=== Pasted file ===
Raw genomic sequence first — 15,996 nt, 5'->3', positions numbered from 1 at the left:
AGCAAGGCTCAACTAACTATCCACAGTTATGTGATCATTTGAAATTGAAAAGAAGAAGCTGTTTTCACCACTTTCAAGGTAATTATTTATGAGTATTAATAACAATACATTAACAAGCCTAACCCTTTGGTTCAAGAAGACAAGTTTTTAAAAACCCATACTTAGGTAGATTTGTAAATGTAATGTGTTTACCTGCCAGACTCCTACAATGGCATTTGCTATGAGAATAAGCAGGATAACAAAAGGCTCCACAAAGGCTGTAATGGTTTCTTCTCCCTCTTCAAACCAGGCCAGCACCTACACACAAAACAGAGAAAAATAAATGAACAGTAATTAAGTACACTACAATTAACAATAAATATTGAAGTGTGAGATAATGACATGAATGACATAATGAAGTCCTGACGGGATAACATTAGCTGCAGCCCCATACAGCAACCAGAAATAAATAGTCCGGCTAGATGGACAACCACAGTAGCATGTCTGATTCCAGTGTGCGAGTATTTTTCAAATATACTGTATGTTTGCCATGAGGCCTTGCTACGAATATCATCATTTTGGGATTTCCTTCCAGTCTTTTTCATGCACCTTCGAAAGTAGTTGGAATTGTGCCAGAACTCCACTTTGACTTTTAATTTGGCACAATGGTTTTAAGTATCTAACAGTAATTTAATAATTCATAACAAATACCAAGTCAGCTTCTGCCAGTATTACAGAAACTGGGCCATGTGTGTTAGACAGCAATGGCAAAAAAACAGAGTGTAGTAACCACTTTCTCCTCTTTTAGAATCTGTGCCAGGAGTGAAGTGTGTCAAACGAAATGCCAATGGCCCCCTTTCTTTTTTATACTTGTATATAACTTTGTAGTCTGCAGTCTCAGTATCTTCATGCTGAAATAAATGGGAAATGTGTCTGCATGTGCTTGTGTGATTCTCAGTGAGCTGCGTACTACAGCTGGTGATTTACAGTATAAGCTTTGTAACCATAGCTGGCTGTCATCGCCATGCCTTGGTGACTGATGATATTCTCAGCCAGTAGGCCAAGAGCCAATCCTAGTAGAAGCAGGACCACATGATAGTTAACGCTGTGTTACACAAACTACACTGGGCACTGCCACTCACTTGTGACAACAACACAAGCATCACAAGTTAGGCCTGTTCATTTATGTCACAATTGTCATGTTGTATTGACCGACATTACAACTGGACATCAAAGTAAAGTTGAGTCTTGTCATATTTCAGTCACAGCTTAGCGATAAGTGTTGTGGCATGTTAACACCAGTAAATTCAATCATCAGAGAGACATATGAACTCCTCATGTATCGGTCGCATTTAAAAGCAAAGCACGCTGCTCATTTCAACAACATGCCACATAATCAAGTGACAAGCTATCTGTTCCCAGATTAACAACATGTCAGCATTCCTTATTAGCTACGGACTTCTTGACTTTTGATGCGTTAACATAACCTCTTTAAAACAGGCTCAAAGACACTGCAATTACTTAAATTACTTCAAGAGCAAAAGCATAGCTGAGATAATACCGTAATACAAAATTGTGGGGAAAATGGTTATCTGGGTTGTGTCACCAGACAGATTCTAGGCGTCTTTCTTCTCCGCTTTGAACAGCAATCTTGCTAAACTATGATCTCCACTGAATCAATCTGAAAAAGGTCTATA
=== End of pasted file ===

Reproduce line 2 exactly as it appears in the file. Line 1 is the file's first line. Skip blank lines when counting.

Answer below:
AGCAAGGCTCAACTAACTATCCACAGTTATGTGATCATTTGAAATTGAAAAGAAGAAGCTGTTTTCACCACTTTCAAGGTAATTATTTATGAGTATTAATAACAATACATTAACAAGCCTAACCCTTTGGTTCAAGAAGACAAGTTTTTAAAAACCCATACTTAGGTAGATTTGTAAATGTAATGTGTTTACCTGCCAGACTCCTACAATGGCATTTGCTATGAGAATAAGCAGGATAACAAAAGGCTCCACAAAGGCTGTAATGGTTTCTTCTCCCTCTTCAAACCAGGCCAGCACCTACACACAAAACAGAGAAAAATAAATGAACAGTAATTAAGTACACTACAATTAACAATAAATATTGAAGTGTGAGATAATGACATGAATGACATAATGAAGTCCTGACGGGATAACATTAGCTGCAGCCCCATACAGCAACCAGAAATAAATAGTCCGGCTAGATGGACAACCACAGTAGCATGTCTGATTCCAGTGTGCGAGTATTTTTCAAATATACTGTATGTTTGCCATGAGGCCTTGCTACGAATATCATCATTTTGGGATTTCCTTCCAGTCTTTTTCATGCACCTTCGAAAGTAGTTGGAATTGTGCCAGAACTCCACTTTGACTTTTAATTTGGCACAATGGTTTTAAGTATCTAACAGTAATTTAATAATTCATAACAAATACCAAGTCAGCTTCTGCCAGTATTACAGAAACTGGGCCATGTGTGTTAGACAGCAATGGCAAAAAAACAGAGTGTAGTAACCACTTTCTCCTCTTTTAGAATCTGTGCCAGGAGTGAAGTGTGTCAAACGAAATGCCAATGGCCCCCTTTCTTTTTTATACTTGTATATAACTTTGTAGTCTGCAGTCTCAGTATCTTCATGCTGAAATAAATGGGAAATGTGTCTGCATGTGCTTGTGTGATTCTCAGTGAGCTGCGTACTACAGCTGGTGATTTACAGTATAAGCTTTGTAACCATAGCTGGCTGTCATCGCCATGCCTTGGTGACTGATGATATTCTCAGCCAGTAGGCCAAGAGCCAATCCTAGTAGAAGCAGGACCACATGATAGTTAACGCTGTGTTACACAAACTACACTGGGCACTGCCACTCACTTGTGACAACAACACAAGCATCACAAGTTAGGCCTGTTCATTTATGTCACAATTGTCATGTTGTATTGACCGACATTACAACTGGACATCAAAGTAAAGTTGAGTCTTGTCATATTTCAGTCACAGCTTAGCGATAAGTGTTGTGGCATGTTAACACCAGTAAATTCAATCATCAGAGAGACATATGAACTCCTCATGTATCGGTCGCATTTAAAAGCAAAGCACGCTGCTCATTTCAACAACATGCCACATAATCAAGTGACAAGCTATCTGTTCCCAGATTAACAACATGTCAGCATTCCTTATTAGCTACGGACTTCTTGACTTTTGATGCGTTAACATAACCTCTTTAAAACAGGCTCAAAGACACTGCAATTACTTAAATTACTTCAAGAGCAAAAGCATAGCTGAGATAATACCGTAATACAAAATTGTGGGGAAAATGGTTATCTGGGTTGTGTCACCAGACAGATTCTAGGCGTCTTTCTTCTCCGCTTTGAACAGCAATCTTGCTAAACTATGATCTCCACTGAATCAATCTGAAAAAGGTCTATA